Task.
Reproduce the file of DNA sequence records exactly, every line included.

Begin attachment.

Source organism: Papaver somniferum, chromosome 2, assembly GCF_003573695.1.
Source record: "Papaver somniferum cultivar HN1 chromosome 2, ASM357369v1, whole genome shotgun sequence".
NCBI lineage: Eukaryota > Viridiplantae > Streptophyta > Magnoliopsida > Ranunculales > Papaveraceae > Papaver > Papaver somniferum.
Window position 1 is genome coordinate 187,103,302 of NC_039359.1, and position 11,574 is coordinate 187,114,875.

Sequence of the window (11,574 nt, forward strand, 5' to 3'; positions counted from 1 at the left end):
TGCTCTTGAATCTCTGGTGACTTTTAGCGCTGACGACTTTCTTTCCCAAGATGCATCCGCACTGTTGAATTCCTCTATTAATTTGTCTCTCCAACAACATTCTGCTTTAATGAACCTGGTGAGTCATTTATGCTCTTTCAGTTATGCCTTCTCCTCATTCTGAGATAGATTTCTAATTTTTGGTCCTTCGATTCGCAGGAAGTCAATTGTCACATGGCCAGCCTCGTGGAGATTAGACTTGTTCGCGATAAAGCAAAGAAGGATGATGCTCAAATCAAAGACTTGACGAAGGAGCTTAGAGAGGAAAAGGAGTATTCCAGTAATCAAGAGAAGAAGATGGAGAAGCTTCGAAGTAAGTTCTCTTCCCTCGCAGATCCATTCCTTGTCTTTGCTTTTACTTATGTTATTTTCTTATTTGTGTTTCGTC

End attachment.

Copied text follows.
Source organism: Papaver somniferum, chromosome 2, assembly GCF_003573695.1.
Source record: "Papaver somniferum cultivar HN1 chromosome 2, ASM357369v1, whole genome shotgun sequence".
NCBI lineage: Eukaryota > Viridiplantae > Streptophyta > Magnoliopsida > Ranunculales > Papaveraceae > Papaver > Papaver somniferum.
Window position 1 is genome coordinate 187,103,302 of NC_039359.1, and position 11,574 is coordinate 187,114,875.

Sequence of the window (11,574 nt, forward strand, 5' to 3'; positions counted from 1 at the left end):
TGCTCTTGAATCTCTGGTGACTTTTAGCGCTGACGACTTTCTTTCCCAAGATGCATCCGCACTGTTGAATTCCTCTATTAATTTGTCTCTCCAACAACATTCTGCTTTAATGAACCTGGTGAGTCATTTATGCTCTTTCAGTTATGCCTTCTCCTCATTCTGAGATAGATTTCTAATTTTTGGTCCTTCGATTCGCAGGAAGTCAATTGTCACATGGCCAGCCTCGTGGAGATTAGACTTGTTCGCGATAAAGCAAAGAAGGATGATGCTCAAATCAAAGACTTGACGAAGGAGCTTAGAGAGGAAAAGGAGTATTCCAGTAATCAAGAGAAGAAGATGGAGAAGCTTCGAAGTAAGTTCTCTTCCCTCGCAGATCCATTCCTTGTCTTTGCTTTTACTTATGTTATTTTCTTATTTGTGTTTCGTC